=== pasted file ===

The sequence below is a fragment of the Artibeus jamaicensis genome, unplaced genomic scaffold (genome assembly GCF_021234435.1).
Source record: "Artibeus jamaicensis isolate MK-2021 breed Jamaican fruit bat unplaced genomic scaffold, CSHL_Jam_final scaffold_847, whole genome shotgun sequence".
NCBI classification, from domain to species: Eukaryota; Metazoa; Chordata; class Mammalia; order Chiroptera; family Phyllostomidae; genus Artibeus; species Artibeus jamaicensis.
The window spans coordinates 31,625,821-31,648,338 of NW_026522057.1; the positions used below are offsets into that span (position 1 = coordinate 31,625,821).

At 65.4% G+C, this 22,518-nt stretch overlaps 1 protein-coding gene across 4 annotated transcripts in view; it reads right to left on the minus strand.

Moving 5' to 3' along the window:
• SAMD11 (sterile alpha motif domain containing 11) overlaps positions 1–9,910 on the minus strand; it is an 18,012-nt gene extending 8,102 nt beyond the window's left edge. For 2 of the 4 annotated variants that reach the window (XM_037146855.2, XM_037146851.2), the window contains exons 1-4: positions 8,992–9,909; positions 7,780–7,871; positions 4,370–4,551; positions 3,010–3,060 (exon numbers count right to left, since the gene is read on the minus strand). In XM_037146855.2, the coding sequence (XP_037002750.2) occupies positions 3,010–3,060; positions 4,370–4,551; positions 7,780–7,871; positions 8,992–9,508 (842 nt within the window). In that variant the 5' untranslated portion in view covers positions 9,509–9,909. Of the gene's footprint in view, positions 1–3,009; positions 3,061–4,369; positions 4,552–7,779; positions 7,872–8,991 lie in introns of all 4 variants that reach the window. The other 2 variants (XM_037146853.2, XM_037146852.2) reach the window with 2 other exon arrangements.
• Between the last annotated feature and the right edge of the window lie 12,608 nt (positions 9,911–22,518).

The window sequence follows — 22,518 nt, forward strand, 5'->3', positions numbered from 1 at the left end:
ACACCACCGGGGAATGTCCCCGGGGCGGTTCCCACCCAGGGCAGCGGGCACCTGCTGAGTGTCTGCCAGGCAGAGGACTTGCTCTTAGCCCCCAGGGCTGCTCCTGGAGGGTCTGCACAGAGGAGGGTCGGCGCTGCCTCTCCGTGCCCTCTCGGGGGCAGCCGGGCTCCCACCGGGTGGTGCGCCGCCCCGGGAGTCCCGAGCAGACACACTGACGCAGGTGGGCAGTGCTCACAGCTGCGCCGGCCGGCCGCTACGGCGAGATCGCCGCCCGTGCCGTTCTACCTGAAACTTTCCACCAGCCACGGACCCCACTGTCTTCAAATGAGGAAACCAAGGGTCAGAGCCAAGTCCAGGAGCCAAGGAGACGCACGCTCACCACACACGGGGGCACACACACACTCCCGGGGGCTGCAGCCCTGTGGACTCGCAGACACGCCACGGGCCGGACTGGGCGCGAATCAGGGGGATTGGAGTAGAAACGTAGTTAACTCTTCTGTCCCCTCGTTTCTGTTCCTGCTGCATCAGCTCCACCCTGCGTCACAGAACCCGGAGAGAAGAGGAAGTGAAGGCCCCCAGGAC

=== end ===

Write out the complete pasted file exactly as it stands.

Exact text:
The sequence below is a fragment of the Artibeus jamaicensis genome, unplaced genomic scaffold (genome assembly GCF_021234435.1).
Source record: "Artibeus jamaicensis isolate MK-2021 breed Jamaican fruit bat unplaced genomic scaffold, CSHL_Jam_final scaffold_847, whole genome shotgun sequence".
NCBI classification, from domain to species: Eukaryota; Metazoa; Chordata; class Mammalia; order Chiroptera; family Phyllostomidae; genus Artibeus; species Artibeus jamaicensis.
The window spans coordinates 31,625,821-31,648,338 of NW_026522057.1; the positions used below are offsets into that span (position 1 = coordinate 31,625,821).

At 65.4% G+C, this 22,518-nt stretch overlaps 1 protein-coding gene across 4 annotated transcripts in view; it reads right to left on the minus strand.

Moving 5' to 3' along the window:
• SAMD11 (sterile alpha motif domain containing 11) overlaps positions 1–9,910 on the minus strand; it is an 18,012-nt gene extending 8,102 nt beyond the window's left edge. For 2 of the 4 annotated variants that reach the window (XM_037146855.2, XM_037146851.2), the window contains exons 1-4: positions 8,992–9,909; positions 7,780–7,871; positions 4,370–4,551; positions 3,010–3,060 (exon numbers count right to left, since the gene is read on the minus strand). In XM_037146855.2, the coding sequence (XP_037002750.2) occupies positions 3,010–3,060; positions 4,370–4,551; positions 7,780–7,871; positions 8,992–9,508 (842 nt within the window). In that variant the 5' untranslated portion in view covers positions 9,509–9,909. Of the gene's footprint in view, positions 1–3,009; positions 3,061–4,369; positions 4,552–7,779; positions 7,872–8,991 lie in introns of all 4 variants that reach the window. The other 2 variants (XM_037146853.2, XM_037146852.2) reach the window with 2 other exon arrangements.
• Between the last annotated feature and the right edge of the window lie 12,608 nt (positions 9,911–22,518).

The window sequence follows — 22,518 nt, forward strand, 5'->3', positions numbered from 1 at the left end:
ACACCACCGGGGAATGTCCCCGGGGCGGTTCCCACCCAGGGCAGCGGGCACCTGCTGAGTGTCTGCCAGGCAGAGGACTTGCTCTTAGCCCCCAGGGCTGCTCCTGGAGGGTCTGCACAGAGGAGGGTCGGCGCTGCCTCTCCGTGCCCTCTCGGGGGCAGCCGGGCTCCCACCGGGTGGTGCGCCGCCCCGGGAGTCCCGAGCAGACACACTGACGCAGGTGGGCAGTGCTCACAGCTGCGCCGGCCGGCCGCTACGGCGAGATCGCCGCCCGTGCCGTTCTACCTGAAACTTTCCACCAGCCACGGACCCCACTGTCTTCAAATGAGGAAACCAAGGGTCAGAGCCAAGTCCAGGAGCCAAGGAGACGCACGCTCACCACACACGGGGGCACACACACACTCCCGGGGGCTGCAGCCCTGTGGACTCGCAGACACGCCACGGGCCGGACTGGGCGCGAATCAGGGGGATTGGAGTAGAAACGTAGTTAACTCTTCTGTCCCCTCGTTTCTGTTCCTGCTGCATCAGCTCCACCCTGCGTCACAGAACCCGGAGAGAAGAGGAAGTGAAGGCCCCCAGGAC